Archive for the ‘International literature’ Category


My Two Blankets, by Irena Kobald, illustrated by Freya Blackwood. HMH, 2015.

Originally published in Australia, this picture storybook is for all ages. A young person is introduced as happy in her country, a place pictured in warm tones of yellows, oranges, and soft browns. But she and her Auntie move to a new country in order to be safe. This country is shown in cool tones of blues, browns, grays, and greens. Everything is different and strange in the new country, including the language. “When I was at home,” she says, “I wrapped myself in a blanket of my own words and sounds.” She creates a metaphor for her original language–her old blanket, which is warm, soft, and comfortable– and the new language, which she calls a “cold waterfall.”  Yet she meets a friend, and begins to learn to the new language, “weaving a new blanket.”  She adds new words, so the new language is comfortable, too. “And now,” she states, “no matter which blanket I use, I will always be me.”

Use this book with anyone who is learning or teaching a new language.



The Bathing Costume: Or the Worst Vacation of My Life, by Charlotte Moundlic and illustrated by Olivier Tallec

The Bathing Costume: Or the Worst Vacation of My Life, by Charlotte Moundlic and illustrated by Olivier Tallec

OMG, to be in a place where it is warm enough to go swimming. **sigh** But we can read about almost-eight-year-old Ronnie’s first vacation away from his Mama, at the home of his grandparents in the country. And then he learns his cousins will be there . . . the cousins who make Ronnie the butt of their jokes! And the tradition is when you are eight, you jump off the 10-foot high diving board!! To make a bad situation even worse, Ronnie has to borrow a swimsuit that is too big!!! How to hold on to the swimsuit and jump off a terrifying diving board? Well, maybe there in a fail somewhere in that mix, but maybe there is a triumph also.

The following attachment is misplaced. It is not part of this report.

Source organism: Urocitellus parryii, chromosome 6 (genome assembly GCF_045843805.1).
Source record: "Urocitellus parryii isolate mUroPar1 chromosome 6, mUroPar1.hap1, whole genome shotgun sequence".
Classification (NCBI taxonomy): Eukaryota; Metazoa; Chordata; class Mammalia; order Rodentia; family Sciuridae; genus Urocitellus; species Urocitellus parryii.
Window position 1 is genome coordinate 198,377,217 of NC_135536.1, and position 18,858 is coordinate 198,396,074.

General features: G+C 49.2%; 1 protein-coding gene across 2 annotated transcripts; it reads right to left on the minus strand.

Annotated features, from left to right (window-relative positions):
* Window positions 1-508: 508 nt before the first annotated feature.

Set in France, this book is originally from France and is translated from the French. Written in journal format, this will be appealing to independent readers around 3rd grade or so who want a short “chapter” book. This book was selected as a 2014 Outstanding International Book by the United States Board on Books for Young People (USBBY).

Little Bird, by Germano Zullo and illustrated by Albertine

Little Bird, by Germano Zullo and illustrated by Albertine

It looks like a picture book for very young children, but don’t be fooled! Little Bird speaks to all ages. Embedded here is a quiet message about the little things that make life valuable. To appreciate the book most, take your time perusing the pages. Especially if you are feeling frazzled, this is the antidote to the “must do more” sense that drives us to exhaustion. The story is presented in spare text by Germano Zullo, and expressive but minimalist art by his wife, Albertine. Treat yourself to this emotional uplift.

Hello In There!  by Jo Witek and illustrated by Christine Roussey

Hello In There! By Jo Witek and illustrated by Christine Roussey

Sometimes it seems like waiting for babies to be born takes forever, so the big sister in this lift-the-flap book creates a connection with her new little sister while she’s still inside mama’s belly. She talks to the baby, and sings to her. She reassures the baby, explaining she will “chase away shadows” and that “surprises are waiting.” For each statement from the big sister, the reader can lift the flap to see the baby as big sister imagines her, complete with background such as wallpaper, nature, or whatever the big sister visualizes inside the expanding belly. Finally the big sister invites the baby to come out and play, the belly is conspicuously absent, and at the next page turn Big Sister is happily holding Baby.